madrassa update II

Regular reader may recall that there's a Saudi madrassa operating in my neighborhood which has been the subject of a number of complaints. A ruling from the Zoning Board is due next week, and the Philadelphia Inquirer has an article with lots of details:

Foundation leaders are pledging to be better neighbors from here on, but residents are proving a tougher sell this time.

The Lower Merion Zoning Hearing Board took up the expansion proposal in November. After a second hearing in May, James Greenfield, attorney for 26 neighborhood families, asked the board to reject the zoning application, saying: "The foundation clearly will not police itself and has no qualms about expanding its use without regard for governmental regulation. The board must, therefore, regard this institution as a threat to the surrounding community."

More background on the dispute:
In 1993, the foundation, a New York nonprofit religious group headed by Saudi businessmen, agreed to buy the campus of Northeastern Christian Junior College, the former Morris Clothier estate, for $2.7 million.

About 60 families dropped opposition to the 1994 zoning change after agreeing on the covenants. The zoning board, incorporating some of the covenants in its order, then ruled that the foundation's plans posed no threat to public health, safety and welfare.

That was the high point of the relationship.

The zoning order had given the foundation approval to hold as many as six retreats a year, at least 30 days apart, and to use the college dormitories to house up to four members of the support staff and their families. Outdoor sound systems were prohibited, as were outdoor calls to prayers, or calls inside that neighbors could hear.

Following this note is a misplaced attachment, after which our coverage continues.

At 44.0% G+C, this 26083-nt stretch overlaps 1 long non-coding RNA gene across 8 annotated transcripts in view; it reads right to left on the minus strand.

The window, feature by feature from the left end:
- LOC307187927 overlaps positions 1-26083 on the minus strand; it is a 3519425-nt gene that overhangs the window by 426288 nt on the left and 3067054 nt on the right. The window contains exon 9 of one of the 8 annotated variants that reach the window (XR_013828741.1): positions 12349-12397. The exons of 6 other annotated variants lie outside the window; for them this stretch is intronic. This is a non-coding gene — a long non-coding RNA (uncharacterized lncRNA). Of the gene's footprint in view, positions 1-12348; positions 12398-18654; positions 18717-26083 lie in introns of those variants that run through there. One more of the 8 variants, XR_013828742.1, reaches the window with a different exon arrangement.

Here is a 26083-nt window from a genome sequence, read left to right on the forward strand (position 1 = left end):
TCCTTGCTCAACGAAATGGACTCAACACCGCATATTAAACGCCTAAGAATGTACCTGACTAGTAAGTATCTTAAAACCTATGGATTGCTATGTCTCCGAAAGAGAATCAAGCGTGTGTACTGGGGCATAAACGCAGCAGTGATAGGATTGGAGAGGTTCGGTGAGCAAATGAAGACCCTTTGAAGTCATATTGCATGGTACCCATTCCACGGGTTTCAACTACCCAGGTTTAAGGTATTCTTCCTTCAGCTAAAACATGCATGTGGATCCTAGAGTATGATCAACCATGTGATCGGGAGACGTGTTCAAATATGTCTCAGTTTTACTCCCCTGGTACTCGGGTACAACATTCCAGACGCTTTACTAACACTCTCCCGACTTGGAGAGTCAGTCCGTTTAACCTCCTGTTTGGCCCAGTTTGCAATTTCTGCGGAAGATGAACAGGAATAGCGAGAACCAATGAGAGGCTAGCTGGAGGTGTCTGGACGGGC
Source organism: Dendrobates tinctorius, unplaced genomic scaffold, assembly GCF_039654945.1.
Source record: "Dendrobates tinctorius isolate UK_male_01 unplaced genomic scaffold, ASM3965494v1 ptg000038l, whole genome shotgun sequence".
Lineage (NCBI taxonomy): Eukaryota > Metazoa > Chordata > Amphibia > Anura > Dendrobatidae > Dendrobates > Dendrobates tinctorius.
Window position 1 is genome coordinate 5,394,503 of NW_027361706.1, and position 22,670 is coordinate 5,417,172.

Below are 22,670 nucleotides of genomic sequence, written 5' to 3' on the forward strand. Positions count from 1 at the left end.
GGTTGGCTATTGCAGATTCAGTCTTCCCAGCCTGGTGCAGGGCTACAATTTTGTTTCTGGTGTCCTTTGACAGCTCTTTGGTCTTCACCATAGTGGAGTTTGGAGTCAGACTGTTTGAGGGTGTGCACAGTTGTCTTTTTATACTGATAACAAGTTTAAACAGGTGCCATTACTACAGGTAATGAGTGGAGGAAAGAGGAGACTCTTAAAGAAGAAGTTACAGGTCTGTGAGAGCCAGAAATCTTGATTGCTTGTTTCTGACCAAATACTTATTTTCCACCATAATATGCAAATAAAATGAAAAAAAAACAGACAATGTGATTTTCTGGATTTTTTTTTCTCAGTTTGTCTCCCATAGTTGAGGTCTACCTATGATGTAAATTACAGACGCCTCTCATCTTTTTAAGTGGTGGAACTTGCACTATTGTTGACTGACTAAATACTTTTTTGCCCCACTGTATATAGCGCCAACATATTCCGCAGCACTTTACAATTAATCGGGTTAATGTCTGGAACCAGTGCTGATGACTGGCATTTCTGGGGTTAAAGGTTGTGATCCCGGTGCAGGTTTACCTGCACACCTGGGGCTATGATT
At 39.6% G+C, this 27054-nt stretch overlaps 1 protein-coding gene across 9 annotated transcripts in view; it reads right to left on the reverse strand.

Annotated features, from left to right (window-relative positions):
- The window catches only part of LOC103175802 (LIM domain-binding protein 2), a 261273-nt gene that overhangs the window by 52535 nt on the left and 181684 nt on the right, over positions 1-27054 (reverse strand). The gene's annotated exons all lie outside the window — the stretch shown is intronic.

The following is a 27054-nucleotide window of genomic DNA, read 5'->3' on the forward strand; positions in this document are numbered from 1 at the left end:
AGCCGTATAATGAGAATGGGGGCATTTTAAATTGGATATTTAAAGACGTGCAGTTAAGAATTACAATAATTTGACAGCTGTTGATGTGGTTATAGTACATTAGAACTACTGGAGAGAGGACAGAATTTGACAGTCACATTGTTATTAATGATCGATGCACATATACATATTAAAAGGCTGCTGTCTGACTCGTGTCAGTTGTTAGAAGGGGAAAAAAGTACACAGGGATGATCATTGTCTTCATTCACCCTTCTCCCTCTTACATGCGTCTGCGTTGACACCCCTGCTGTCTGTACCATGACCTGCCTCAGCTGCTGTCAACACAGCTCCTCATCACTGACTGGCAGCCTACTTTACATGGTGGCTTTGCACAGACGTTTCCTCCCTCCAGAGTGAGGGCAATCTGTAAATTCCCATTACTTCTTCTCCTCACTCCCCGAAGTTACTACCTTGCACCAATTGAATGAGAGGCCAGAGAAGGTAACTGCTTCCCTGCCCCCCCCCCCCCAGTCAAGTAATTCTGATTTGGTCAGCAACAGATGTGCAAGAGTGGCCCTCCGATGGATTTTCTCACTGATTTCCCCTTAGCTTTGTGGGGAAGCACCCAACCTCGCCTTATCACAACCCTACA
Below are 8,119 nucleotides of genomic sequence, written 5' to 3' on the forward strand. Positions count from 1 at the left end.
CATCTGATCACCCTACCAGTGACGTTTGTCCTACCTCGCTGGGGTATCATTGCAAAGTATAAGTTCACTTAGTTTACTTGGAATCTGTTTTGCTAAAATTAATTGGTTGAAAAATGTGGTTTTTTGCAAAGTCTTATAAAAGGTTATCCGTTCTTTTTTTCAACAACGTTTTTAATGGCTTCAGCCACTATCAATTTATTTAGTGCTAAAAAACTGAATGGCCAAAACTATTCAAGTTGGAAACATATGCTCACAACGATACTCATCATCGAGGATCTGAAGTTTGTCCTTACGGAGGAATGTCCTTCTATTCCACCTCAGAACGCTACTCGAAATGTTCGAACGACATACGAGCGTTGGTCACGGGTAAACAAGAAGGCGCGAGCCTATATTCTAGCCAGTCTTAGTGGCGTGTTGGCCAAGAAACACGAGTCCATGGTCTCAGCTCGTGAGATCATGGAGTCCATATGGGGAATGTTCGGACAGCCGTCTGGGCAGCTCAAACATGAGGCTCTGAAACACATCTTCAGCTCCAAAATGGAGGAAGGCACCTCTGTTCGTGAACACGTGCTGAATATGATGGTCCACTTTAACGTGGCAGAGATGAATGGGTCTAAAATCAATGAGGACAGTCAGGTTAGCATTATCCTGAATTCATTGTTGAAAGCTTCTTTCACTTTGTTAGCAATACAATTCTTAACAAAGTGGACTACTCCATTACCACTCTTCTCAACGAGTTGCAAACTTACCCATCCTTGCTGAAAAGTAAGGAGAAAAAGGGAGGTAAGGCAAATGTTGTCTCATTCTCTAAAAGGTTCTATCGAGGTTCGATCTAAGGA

During the November hearing, Manal el-Menshawy, foundation general manager, acknowledged that "much more than six, about 10," retreats had been held during summers, violating the 30-day intervals. The foundation also began an elementary school in 1999 and was the site of a summer camp in 2004, neither permitted under the original zoning order.

In addition, retreat groups set up outdoor speakers whose sounds carried easily into backyards of neighbors, and refugees from Turkey and homeless people were temporarily housed in the dormitories.

Neighbors testified at the May hearing that they were especially concerned that the foundation could not provide much information on what groups used the grounds for retreats or assurances that the foundation supervised their activities.

"It gets kind of scary in terms of security and what they're doing up there," said Kent Haas, one of about 30 neighbors whose properties abut the foundation.

Exacerbating relations with neighbors were reports this year that a convicted child abuser, subsequently identified through the Pennsylvania Megan's Law Web site, had been spotted at the foundation. In addition, the foundation's Web site was discovered to link to what Greenfield said was "some material that can be construed as anti-Semitic or anti-American."

While there is no way to know everything that goes on there, what has been seen has the neighbors worried, and at the hearing it became quite clear that very little oversight or supervision is exercised by the people who are supposed to be running the place. It's right smack in the middle of a quiet residential neighborhood, and is surrounded by homes with backyards abutting the madrassa.